Influenza activity occurred at moderate to severe levels during October 1995-March 1996. Epidemics associated with influenza A(H3N2) and A(H1N1) viruses were reported in countries in Europe, Asia, and North America, while influenza B viruses circulated at low levels.

School outbreaks caused by influenza A(H3N2) viruses were reported in England beginning in September and October. During November and December, epidemic activity associated primarily with A(H3N2) viruses was reported by countries throughout Europe, including Belarus, Bulgaria, Czech Republic, Denmark, Finland, France, Germany, Greece, Hungary, Latvia, Netherlands, Norway, Slovakia, Spain, Sweden, and the United Kingdom. During January, influenza A(H3N2) viruses were associated with outbreaks in Beijing and with high levels of influenza-like illness in six northern provinces of China. Isolation of influenza A(H3N2) viruses also was reported in North America (Canada and the United States), Europe (Belgium, Iceland, Ireland, Italy, Poland, Portugal, the Russian Federation, and Switzerland), Asia (Guam, Hong Kong, Japan, and Singapore), and Oceania (Australia and New Zealand). For the first time since the 1991-92 influenza season, A(H1N1) viruses were associated with epidemics in several regions of the world. Epidemic activity associated with influenza A(H1N1) viruses was reported and predominated in Belgium, Canada, Japan, southern France, Switzerland, and the United States. Influenza A(H1N1) viruses were isolated in association with sporadic activity in Europe (Finland, Germany, Italy, Latvia, Netherlands, Poland, Romania, Russian Federation, Spain, Sweden, and the United Kingdom) and Asia (China, Hong Kong, Israel, and Thailand).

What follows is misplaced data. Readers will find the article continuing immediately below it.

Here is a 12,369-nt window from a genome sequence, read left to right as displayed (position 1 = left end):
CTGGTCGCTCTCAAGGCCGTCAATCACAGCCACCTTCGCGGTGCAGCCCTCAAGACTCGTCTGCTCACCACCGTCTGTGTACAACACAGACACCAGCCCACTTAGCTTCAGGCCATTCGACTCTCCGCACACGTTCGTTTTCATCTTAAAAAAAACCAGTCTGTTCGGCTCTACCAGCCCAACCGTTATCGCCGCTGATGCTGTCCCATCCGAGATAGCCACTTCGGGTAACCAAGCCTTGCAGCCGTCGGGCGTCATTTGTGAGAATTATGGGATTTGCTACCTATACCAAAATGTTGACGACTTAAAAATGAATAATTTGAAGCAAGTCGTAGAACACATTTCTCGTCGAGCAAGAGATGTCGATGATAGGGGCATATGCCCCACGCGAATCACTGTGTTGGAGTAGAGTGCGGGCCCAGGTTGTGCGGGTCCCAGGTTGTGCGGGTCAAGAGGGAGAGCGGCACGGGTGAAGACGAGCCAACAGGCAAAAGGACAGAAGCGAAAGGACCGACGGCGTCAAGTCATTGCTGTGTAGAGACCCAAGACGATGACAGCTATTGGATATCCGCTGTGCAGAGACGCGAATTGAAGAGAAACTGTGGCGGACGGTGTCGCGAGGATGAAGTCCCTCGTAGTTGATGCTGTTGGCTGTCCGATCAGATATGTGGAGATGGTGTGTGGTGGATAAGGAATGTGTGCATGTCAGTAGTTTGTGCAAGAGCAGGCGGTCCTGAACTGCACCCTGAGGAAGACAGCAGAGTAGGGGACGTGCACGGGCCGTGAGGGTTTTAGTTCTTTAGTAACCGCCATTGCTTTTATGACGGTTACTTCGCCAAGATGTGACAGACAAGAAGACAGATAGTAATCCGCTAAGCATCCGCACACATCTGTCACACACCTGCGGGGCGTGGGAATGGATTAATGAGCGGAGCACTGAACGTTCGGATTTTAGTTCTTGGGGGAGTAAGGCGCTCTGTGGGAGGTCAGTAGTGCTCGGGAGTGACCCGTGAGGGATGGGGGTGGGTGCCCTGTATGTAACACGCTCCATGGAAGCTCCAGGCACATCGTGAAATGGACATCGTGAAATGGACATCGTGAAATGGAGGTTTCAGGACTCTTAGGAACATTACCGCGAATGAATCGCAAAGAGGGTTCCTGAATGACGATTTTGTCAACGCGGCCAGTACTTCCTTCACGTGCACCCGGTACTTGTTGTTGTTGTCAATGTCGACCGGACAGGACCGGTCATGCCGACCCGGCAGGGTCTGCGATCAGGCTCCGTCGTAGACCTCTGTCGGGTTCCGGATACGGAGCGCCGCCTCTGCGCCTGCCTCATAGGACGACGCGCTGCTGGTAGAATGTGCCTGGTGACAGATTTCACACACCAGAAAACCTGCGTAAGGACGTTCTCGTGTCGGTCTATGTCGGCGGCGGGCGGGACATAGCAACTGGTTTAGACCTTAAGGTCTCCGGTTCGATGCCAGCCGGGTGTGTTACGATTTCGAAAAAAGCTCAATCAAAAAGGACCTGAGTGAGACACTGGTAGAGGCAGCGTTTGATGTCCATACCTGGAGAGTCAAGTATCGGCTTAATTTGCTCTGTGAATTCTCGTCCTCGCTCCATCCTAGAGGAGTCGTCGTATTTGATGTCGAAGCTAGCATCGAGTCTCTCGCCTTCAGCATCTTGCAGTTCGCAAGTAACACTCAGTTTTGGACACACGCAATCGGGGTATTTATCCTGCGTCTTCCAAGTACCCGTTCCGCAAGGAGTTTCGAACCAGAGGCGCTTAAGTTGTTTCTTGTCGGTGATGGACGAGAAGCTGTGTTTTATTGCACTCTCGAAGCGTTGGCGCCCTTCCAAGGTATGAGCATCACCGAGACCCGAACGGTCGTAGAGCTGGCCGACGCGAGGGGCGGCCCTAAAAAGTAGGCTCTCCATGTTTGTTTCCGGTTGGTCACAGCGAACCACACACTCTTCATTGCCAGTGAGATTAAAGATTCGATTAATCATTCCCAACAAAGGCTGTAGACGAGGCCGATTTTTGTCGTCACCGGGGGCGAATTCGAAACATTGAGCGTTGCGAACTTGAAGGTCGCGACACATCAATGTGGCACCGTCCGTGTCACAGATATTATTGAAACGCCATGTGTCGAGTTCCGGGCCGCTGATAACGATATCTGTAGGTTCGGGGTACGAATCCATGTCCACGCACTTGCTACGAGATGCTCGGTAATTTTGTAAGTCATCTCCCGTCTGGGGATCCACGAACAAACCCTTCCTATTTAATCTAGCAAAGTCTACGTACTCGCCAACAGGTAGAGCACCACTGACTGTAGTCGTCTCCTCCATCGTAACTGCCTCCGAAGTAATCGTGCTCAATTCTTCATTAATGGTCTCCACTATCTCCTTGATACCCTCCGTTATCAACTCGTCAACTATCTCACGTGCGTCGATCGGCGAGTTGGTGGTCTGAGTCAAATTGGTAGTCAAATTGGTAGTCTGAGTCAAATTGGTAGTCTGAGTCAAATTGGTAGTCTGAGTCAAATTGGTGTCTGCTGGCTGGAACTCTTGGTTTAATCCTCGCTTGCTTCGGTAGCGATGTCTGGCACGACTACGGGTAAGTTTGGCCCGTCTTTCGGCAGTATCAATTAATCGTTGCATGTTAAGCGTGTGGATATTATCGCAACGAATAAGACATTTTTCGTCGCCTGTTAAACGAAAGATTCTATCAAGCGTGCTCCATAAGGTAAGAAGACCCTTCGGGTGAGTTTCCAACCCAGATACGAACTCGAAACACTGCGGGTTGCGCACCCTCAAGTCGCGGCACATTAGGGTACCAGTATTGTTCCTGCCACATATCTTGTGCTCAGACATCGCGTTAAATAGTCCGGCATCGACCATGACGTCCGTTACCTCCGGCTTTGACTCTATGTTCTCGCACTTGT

In comparison to type A influenza viruses, type B viruses have been isolated later in the season and less frequently worldwide. Influenza B viruses were isolated primarily in association with sporadic activity in North America (Canada and the United States), Asia (China, Hong Kong, Israel, Japan, and Singapore), Europe (Belarus, Finland, France, Germany, Greece, Hungary, Netherlands, Poland, Romania, Russian Federation, Sweden, Switzerland, and the United Kingdom), and Oceania (Australia and New Zealand).

Composition of the 1996-97 Vaccine